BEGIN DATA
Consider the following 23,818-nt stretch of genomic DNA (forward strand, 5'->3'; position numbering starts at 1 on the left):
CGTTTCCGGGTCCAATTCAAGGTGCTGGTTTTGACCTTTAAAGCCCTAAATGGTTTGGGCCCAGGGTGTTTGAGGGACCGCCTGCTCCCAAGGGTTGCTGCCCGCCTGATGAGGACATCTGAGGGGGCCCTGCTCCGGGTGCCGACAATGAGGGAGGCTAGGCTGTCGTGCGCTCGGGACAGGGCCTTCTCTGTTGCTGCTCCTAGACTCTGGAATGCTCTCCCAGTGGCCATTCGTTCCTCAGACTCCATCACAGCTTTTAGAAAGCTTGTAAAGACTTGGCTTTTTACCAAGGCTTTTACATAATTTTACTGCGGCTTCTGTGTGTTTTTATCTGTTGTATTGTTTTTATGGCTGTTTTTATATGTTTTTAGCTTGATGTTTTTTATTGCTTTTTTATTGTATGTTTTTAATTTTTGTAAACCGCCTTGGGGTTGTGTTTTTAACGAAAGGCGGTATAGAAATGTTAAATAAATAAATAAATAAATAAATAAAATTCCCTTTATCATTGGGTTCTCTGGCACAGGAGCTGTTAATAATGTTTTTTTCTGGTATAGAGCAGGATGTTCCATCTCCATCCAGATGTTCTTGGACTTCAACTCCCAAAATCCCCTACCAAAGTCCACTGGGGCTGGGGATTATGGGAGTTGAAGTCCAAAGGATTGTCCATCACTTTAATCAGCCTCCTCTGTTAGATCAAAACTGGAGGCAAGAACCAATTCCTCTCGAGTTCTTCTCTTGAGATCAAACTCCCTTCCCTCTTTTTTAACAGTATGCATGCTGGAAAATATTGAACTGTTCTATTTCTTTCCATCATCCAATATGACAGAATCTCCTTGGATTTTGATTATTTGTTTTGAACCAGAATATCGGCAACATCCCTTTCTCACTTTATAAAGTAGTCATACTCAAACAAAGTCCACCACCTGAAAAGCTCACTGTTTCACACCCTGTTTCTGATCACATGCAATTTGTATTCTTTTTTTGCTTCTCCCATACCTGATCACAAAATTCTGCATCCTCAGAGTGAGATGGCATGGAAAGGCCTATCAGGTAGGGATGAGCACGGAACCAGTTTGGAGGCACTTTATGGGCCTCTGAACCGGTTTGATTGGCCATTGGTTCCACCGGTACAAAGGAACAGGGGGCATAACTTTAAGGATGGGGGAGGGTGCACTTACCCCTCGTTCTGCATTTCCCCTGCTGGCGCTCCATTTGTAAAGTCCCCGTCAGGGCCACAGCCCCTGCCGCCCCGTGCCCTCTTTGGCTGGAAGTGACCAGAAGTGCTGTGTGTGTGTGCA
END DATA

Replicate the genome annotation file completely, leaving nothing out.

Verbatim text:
Consider the following 23,818-nt stretch of genomic DNA (forward strand, 5'->3'; position numbering starts at 1 on the left):
CGTTTCCGGGTCCAATTCAAGGTGCTGGTTTTGACCTTTAAAGCCCTAAATGGTTTGGGCCCAGGGTGTTTGAGGGACCGCCTGCTCCCAAGGGTTGCTGCCCGCCTGATGAGGACATCTGAGGGGGCCCTGCTCCGGGTGCCGACAATGAGGGAGGCTAGGCTGTCGTGCGCTCGGGACAGGGCCTTCTCTGTTGCTGCTCCTAGACTCTGGAATGCTCTCCCAGTGGCCATTCGTTCCTCAGACTCCATCACAGCTTTTAGAAAGCTTGTAAAGACTTGGCTTTTTACCAAGGCTTTTACATAATTTTACTGCGGCTTCTGTGTGTTTTTATCTGTTGTATTGTTTTTATGGCTGTTTTTATATGTTTTTAGCTTGATGTTTTTTATTGCTTTTTTATTGTATGTTTTTAATTTTTGTAAACCGCCTTGGGGTTGTGTTTTTAACGAAAGGCGGTATAGAAATGTTAAATAAATAAATAAATAAATAAATAAAATTCCCTTTATCATTGGGTTCTCTGGCACAGGAGCTGTTAATAATGTTTTTTTCTGGTATAGAGCAGGATGTTCCATCTCCATCCAGATGTTCTTGGACTTCAACTCCCAAAATCCCCTACCAAAGTCCACTGGGGCTGGGGATTATGGGAGTTGAAGTCCAAAGGATTGTCCATCACTTTAATCAGCCTCCTCTGTTAGATCAAAACTGGAGGCAAGAACCAATTCCTCTCGAGTTCTTCTCTTGAGATCAAACTCCCTTCCCTCTTTTTTAACAGTATGCATGCTGGAAAATATTGAACTGTTCTATTTCTTTCCATCATCCAATATGACAGAATCTCCTTGGATTTTGATTATTTGTTTTGAACCAGAATATCGGCAACATCCCTTTCTCACTTTATAAAGTAGTCATACTCAAACAAAGTCCACCACCTGAAAAGCTCACTGTTTCACACCCTGTTTCTGATCACATGCAATTTGTATTCTTTTTTTGCTTCTCCCATACCTGATCACAAAATTCTGCATCCTCAGAGTGAGATGGCATGGAAAGGCCTATCAGGTAGGGATGAGCACGGAACCAGTTTGGAGGCACTTTATGGGCCTCTGAACCGGTTTGATTGGCCATTGGTTCCACCGGTACAAAGGAACAGGGGGCATAACTTTAAGGATGGGGGAGGGTGCACTTACCCCTCGTTCTGCATTTCCCCTGCTGGCGCTCCATTTGTAAAGTCCCCGTCAGGGCCACAGCCCCTGCCGCCCCGTGCCCTCTTTGGCTGGAAGTGACCAGAAGTGCTGTGTGTGTGTGCA